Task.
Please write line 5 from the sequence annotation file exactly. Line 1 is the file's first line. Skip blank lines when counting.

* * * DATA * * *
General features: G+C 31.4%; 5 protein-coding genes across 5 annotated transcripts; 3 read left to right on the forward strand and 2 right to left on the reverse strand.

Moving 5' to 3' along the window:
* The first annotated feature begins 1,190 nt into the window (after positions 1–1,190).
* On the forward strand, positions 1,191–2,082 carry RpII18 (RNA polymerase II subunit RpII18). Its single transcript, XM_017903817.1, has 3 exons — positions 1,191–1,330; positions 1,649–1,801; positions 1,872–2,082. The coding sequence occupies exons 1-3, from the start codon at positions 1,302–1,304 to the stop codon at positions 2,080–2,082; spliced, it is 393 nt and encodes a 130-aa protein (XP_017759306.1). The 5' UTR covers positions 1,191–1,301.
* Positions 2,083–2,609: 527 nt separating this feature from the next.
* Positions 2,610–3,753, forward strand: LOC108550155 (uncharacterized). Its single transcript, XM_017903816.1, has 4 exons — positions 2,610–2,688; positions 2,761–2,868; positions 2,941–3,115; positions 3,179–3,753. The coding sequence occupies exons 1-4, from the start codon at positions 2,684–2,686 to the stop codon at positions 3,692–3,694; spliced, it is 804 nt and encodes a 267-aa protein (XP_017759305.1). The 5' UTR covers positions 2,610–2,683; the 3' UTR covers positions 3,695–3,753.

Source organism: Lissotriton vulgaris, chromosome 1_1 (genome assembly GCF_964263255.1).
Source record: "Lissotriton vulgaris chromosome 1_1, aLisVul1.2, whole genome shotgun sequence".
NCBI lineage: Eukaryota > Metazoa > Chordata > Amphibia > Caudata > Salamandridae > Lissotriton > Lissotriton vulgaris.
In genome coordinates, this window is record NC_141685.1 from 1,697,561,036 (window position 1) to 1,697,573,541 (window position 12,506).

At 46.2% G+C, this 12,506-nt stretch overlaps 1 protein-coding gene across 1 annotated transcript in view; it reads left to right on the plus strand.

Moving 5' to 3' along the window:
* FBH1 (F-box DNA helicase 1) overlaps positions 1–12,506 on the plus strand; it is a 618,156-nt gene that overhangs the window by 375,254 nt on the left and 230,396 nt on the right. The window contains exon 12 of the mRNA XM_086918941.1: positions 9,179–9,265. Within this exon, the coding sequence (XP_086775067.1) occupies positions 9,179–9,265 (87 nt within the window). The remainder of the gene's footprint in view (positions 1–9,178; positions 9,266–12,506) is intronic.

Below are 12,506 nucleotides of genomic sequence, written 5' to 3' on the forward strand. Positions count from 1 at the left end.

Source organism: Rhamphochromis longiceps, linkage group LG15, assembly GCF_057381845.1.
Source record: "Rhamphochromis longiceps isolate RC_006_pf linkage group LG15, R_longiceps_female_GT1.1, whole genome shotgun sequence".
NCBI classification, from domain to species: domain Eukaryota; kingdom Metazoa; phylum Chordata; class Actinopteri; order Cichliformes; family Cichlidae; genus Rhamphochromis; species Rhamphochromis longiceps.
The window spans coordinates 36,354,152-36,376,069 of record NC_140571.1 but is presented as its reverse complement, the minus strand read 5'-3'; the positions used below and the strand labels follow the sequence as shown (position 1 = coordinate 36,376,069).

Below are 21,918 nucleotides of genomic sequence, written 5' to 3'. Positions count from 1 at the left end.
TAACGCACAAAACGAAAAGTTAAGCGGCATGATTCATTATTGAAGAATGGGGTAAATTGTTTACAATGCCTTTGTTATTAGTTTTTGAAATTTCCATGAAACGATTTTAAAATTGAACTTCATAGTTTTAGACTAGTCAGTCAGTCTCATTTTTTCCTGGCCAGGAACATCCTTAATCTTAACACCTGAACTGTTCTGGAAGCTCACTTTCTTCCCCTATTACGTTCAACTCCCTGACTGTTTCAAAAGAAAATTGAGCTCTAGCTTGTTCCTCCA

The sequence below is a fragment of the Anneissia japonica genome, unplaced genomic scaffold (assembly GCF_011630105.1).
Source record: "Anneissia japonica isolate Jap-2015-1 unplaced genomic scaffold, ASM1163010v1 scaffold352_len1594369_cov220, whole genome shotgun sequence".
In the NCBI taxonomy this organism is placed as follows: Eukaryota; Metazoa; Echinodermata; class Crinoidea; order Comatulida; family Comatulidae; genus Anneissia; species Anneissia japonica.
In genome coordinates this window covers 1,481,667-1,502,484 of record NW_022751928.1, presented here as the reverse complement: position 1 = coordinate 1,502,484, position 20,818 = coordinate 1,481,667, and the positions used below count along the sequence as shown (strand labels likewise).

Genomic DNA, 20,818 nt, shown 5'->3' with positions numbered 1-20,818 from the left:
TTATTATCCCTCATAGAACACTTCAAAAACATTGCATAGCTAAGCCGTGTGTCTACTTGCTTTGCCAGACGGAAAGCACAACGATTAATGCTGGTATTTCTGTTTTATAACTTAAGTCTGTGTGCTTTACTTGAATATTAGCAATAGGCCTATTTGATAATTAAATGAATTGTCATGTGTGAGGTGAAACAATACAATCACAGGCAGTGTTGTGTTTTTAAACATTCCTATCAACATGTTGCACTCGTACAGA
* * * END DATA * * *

* Positions 2,083–2,609: 527 nt separating this feature from the next.